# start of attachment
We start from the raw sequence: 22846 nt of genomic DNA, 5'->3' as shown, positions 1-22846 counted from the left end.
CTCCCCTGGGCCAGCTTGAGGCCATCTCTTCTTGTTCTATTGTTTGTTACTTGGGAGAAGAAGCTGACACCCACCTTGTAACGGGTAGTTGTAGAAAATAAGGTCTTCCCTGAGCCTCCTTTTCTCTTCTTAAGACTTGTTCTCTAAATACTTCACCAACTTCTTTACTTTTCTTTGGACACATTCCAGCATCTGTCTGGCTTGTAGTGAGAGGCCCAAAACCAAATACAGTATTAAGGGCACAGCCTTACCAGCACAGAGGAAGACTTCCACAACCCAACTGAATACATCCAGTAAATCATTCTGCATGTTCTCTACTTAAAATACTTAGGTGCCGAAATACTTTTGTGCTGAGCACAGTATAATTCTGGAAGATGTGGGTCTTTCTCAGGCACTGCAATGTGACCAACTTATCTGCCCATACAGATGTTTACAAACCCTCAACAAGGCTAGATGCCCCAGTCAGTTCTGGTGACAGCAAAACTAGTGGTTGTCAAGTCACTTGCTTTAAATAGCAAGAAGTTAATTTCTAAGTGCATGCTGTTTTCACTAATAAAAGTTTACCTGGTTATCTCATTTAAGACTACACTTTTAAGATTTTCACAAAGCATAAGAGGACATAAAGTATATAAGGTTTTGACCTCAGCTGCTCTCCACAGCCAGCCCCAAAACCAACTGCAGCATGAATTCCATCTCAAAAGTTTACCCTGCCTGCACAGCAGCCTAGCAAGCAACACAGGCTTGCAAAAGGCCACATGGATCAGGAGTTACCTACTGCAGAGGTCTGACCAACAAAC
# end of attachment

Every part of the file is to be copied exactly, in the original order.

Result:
We start from the raw sequence: 22846 nt of genomic DNA, 5'->3' as shown, positions 1-22846 counted from the left end.
CTCCCCTGGGCCAGCTTGAGGCCATCTCTTCTTGTTCTATTGTTTGTTACTTGGGAGAAGAAGCTGACACCCACCTTGTAACGGGTAGTTGTAGAAAATAAGGTCTTCCCTGAGCCTCCTTTTCTCTTCTTAAGACTTGTTCTCTAAATACTTCACCAACTTCTTTACTTTTCTTTGGACACATTCCAGCATCTGTCTGGCTTGTAGTGAGAGGCCCAAAACCAAATACAGTATTAAGGGCACAGCCTTACCAGCACAGAGGAAGACTTCCACAACCCAACTGAATACATCCAGTAAATCATTCTGCATGTTCTCTACTTAAAATACTTAGGTGCCGAAATACTTTTGTGCTGAGCACAGTATAATTCTGGAAGATGTGGGTCTTTCTCAGGCACTGCAATGTGACCAACTTATCTGCCCATACAGATGTTTACAAACCCTCAACAAGGCTAGATGCCCCAGTCAGTTCTGGTGACAGCAAAACTAGTGGTTGTCAAGTCACTTGCTTTAAATAGCAAGAAGTTAATTTCTAAGTGCATGCTGTTTTCACTAATAAAAGTTTACCTGGTTATCTCATTTAAGACTACACTTTTAAGATTTTCACAAAGCATAAGAGGACATAAAGTATATAAGGTTTTGACCTCAGCTGCTCTCCACAGCCAGCCCCAAAACCAACTGCAGCATGAATTCCATCTCAAAAGTTTACCCTGCCTGCACAGCAGCCTAGCAAGCAACACAGGCTTGCAAAAGGCCACATGGATCAGGAGTTACCTACTGCAGAGGTCTGACCAACAAAC